|"Green odor" inhalation by rats down-regulates stress-induced increases in Fos expression in stress-related forebrain regions.|
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|Monday, 29 November 1999 19:00|
"Green odor" inhalation by rats down-regulates stress-induced increases in Fos expression in stress-related forebrain regions.
Neurosci Res. 2009 Jun 26;
Authors: Ito A, Miyoshi M, Ueki S, Fukada M, Komaki R, Watanabe T
In the present study, on rats, a quantitative analysis of Fos protein immunohistochemistry was performed as a way of investigating the effects of inhalation of green odor (a mixture of equal amounts of trans-2-hexenal and cis-3-hexenol) on the neuronal activations in stress-related forebrain regions induced by acute and repeated stress. Rats were exposed to restraint stress for 90min each day for 1, 2, 4, 7, or 11 consecutive days. The hypothalamic paraventricular nucleus (PVN), amygdala, hippocampus and paraventricular thalamic nucleus (PVT) were examined. Both acute and repeated restraint stress increased Fos-positive cells in the entire hypothalamic PVN, in the central and medial amygdala, and in PVT, although these responses declined upon repeated exposure to such stress. The stress-induced Fos responses were much weaker in rats that inhaled green odor during each day's restraint. No increases in Fos-positive cells were observed in the hippocampus in acutely stressed rats. The Fos-immunoreactive response to acute stress shown by the piriform cortex did not differ significantly between the vehicle+stress and green+stress groups. Green odor had inhibitory effects on the stress-induced corticosterone response, body-weight loss, and adrenal hypertrophy. These results suggest that in rats, green odor inhalation may, in an as yet unknown way, act on the brain to suppress activity in the neuronal networks involved in stress-related responses (such as activation of the hypothalamo-pituitary-adrenocortical axis and activation of the sympathetic nervous system, as well as stress-induced fear responses).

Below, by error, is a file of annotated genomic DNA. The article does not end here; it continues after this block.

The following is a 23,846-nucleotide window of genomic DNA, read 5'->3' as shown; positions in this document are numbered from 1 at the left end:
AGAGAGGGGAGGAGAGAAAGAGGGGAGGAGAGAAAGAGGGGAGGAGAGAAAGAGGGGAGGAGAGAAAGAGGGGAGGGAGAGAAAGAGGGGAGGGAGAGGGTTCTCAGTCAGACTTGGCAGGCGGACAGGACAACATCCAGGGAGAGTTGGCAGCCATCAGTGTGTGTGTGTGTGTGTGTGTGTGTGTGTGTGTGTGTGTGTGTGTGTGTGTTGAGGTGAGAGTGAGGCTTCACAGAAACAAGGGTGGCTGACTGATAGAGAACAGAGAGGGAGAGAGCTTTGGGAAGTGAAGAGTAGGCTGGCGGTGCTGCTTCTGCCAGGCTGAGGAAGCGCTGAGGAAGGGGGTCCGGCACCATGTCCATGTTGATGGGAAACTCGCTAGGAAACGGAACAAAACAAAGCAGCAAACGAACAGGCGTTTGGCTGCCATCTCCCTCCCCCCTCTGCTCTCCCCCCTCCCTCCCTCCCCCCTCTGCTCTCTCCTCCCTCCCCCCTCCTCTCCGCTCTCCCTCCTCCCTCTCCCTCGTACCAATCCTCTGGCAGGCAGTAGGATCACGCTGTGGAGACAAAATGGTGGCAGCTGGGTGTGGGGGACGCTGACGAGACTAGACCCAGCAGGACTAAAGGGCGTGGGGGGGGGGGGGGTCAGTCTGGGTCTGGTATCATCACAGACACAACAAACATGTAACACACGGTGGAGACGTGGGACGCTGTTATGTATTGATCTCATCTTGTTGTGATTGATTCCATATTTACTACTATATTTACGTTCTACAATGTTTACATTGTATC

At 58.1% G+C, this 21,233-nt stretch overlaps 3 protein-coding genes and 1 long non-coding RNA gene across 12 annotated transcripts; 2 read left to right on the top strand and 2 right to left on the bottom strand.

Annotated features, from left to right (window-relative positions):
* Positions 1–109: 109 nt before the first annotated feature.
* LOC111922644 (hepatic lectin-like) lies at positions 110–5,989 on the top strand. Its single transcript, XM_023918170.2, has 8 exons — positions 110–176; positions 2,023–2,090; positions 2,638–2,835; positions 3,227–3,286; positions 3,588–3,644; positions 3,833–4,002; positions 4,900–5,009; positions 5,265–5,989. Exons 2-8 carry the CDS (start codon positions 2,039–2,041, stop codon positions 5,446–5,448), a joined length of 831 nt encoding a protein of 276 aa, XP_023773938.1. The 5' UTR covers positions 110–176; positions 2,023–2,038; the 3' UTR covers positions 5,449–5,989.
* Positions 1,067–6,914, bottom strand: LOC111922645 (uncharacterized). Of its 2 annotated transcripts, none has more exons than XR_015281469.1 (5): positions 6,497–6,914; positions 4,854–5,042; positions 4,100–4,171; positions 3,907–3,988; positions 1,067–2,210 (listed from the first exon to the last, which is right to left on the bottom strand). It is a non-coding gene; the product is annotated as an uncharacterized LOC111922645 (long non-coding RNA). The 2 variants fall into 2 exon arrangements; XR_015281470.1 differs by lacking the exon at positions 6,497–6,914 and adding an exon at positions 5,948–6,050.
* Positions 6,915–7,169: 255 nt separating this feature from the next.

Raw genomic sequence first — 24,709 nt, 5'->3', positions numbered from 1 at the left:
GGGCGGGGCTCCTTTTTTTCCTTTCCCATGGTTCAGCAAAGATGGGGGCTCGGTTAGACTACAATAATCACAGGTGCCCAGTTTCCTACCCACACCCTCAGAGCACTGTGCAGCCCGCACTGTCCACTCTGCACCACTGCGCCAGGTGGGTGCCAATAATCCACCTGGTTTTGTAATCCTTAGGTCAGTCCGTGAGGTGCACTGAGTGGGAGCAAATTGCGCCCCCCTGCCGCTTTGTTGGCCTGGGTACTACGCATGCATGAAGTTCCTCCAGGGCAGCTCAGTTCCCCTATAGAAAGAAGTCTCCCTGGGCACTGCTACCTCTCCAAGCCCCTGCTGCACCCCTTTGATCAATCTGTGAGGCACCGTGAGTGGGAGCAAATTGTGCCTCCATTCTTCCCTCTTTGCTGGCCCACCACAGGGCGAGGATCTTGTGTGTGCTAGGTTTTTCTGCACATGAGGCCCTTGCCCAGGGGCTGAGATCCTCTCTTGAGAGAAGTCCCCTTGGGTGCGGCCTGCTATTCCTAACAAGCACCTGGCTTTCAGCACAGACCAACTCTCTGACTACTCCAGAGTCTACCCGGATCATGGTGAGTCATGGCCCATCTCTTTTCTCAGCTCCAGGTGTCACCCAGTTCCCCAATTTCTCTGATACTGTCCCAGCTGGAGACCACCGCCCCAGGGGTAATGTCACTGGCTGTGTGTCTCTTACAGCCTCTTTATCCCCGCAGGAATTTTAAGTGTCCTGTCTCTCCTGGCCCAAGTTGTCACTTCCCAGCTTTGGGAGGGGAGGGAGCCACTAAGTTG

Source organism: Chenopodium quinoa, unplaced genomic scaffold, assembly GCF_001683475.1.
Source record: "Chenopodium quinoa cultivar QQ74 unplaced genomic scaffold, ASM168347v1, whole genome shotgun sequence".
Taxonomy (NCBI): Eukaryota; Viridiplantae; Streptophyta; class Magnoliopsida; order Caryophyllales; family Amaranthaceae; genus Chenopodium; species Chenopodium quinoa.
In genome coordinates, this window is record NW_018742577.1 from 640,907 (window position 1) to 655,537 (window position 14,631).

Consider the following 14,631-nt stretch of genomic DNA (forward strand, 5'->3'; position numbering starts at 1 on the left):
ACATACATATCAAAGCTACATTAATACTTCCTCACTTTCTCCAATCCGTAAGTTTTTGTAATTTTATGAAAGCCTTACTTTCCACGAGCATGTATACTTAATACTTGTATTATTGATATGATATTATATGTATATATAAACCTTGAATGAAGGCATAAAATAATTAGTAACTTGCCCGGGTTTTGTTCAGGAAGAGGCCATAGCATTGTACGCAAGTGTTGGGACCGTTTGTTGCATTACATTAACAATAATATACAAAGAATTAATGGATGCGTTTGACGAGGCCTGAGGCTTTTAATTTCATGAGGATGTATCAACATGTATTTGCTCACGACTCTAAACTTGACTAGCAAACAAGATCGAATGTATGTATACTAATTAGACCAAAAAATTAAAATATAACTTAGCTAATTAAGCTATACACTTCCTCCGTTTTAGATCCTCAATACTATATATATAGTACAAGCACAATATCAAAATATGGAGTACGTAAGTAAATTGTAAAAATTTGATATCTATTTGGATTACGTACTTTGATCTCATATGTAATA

PMID: 19563846 [PubMed - as supplied by publisher]